Last time I talked about Godzilla 2014, a flawed film but yet was intended to start a shared universe. Now the film wasn’t bad but its failings did stand out. So what do you do? Act like you acknowledge the problem while at the same time doubling down on the very thing people actually didn’t like, and rather than having the characters grow from the incident rush into a crossover that butchers several classic stories and making the worst version of Lex Luther in history? Oh wait that was Batman V Superman… No let’s look at the right thing to do.
Kong: Skull Island was released in 2017 and is the second film of the monsterverse. The film opens up in WW2 as 2 planes crash, one American and one Japanese. Their pilots continue to fight each other when suddenly a giant gorilla hand rises up as the looming figure of some great beast is reflected in their eyes.
Next we leap forward though a montage of America’s achievements post WW2 leading up to the end of the Vietnam War. The film here shows its ace. You have access to elements from 2 of the most important wars in America’s modern history and the difference between the two. One considered America’s finest hour, the other its great shame. Anyway, two members of Monarch, Bill Randa (John Goodman) and Houston Brook (Corey Hawkins) approach representatives of the White House so they can lead an expedition to Skull Island in hopes of proving the validity of their organisation and its not getting closed down.
They are accompanied by a military detachment for protection led by Preston Packard (Samuel Jackson, cause of course we had to get him at some point ) who very early on makes it clear he feels betrayed by them abandoning the war, even refusing to call it a defeat. What comes next are some amazing references to Vietnam war film imagery, such as the helicopters flying towards a sunset, only now simulated against the setting sun is Kong himself. And that’s the end of the first act.
I mentioned that the human characters (mainly the lead) was the weak point in Godzilla, well here they are vastly improved. Packard becomes a Captain Ahab style character wanting revenge on Kong for the loss of his men even to the point that his quest for revenge kills even more, but it’s clear he is supplanting the abandoning of the Vietnam War with killing Kong. This is paired perfectly with Hank Marlow ( John C. Reilly ) the US pilot from World War two who long ago accepted the end of his war and now looks forward to returning home, the parallel character development of one man from one war, and another from an earlier works greatly in the films favour.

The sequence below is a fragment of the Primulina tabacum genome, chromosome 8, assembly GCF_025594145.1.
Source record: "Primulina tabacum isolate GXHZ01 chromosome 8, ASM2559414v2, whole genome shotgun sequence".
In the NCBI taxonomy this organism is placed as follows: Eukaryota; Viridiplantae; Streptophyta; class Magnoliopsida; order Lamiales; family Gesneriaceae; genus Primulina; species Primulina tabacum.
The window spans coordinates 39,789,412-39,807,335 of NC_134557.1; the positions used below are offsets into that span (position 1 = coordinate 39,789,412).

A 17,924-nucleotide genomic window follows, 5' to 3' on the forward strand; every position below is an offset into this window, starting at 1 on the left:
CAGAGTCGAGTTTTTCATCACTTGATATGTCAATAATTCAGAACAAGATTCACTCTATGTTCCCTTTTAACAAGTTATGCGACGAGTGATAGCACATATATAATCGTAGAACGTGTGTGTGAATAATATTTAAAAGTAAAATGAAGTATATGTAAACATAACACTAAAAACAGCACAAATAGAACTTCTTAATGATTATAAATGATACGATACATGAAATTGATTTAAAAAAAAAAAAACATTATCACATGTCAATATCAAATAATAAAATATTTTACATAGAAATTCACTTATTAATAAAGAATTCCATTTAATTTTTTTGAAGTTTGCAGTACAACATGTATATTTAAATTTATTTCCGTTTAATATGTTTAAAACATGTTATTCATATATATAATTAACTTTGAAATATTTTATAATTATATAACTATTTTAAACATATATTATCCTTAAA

The other two main leads (arguably the main leads) are James Conrad ( Tom Huddleston… Loki) a tracker hired by Monarch who is former British Special Services and Mason Weaver (Brie Larson) an anti war photographer. They’re both good characters but don’t have nearly as much in terms of development as Packard and Marlow. Still they get good scenes. Conrad showing himself to be highly skilled but not consumed to the point of self destruction like Packard is while Weaver is… kind of every strong female character you get nowadays… really it’s there because Kong kind of needs a girl in it. Reading back that, I am being too negative. They are much better than the lead of Godzilla 2014 and unlike that film they actually do impact the film and their skills come in handy.
But Onto the Kaiju. Kong here is much bigger than he has ever been in an American film (he has to be, they want him to fight Godzilla in 2020 ) they leave a fair bit of mystery about the beast, hints of things that allow people to ponder theories for years until/if they are ever revealed. Brought to life with Mo-Kap by Terry Notary and Toby Kebbell he stands upright and has elements both akin to a gorilla and a man. The other Kaiju are the skull crawlers. Somewhat based on the two legged lizards from the original King Kong the creatures come in a number of sizes allowing for not just Kong to face them but also our human leads (Kong fights a really big one at the end of the film). There are a lot of other monstrous beings on Skull Island and it makes it a far more diverse place than earlier films depicted it (though we do get the obligatory giant octopus… nerds know why).
I went into Kong Skull Island hoping for an improvement on the missteps of Godzilla 2014, I got that but did not expect to also get a film filled with imagery and contrasting character development. While the original King Kong is a classic I think this may be the next best film starring the gorilla. So with the film makers showing they learned from their mistakes, let’s see where they take Godzilla next, as this film’s post credits scene showed a ancient painting of him fighting a very distanced 3 headed monster.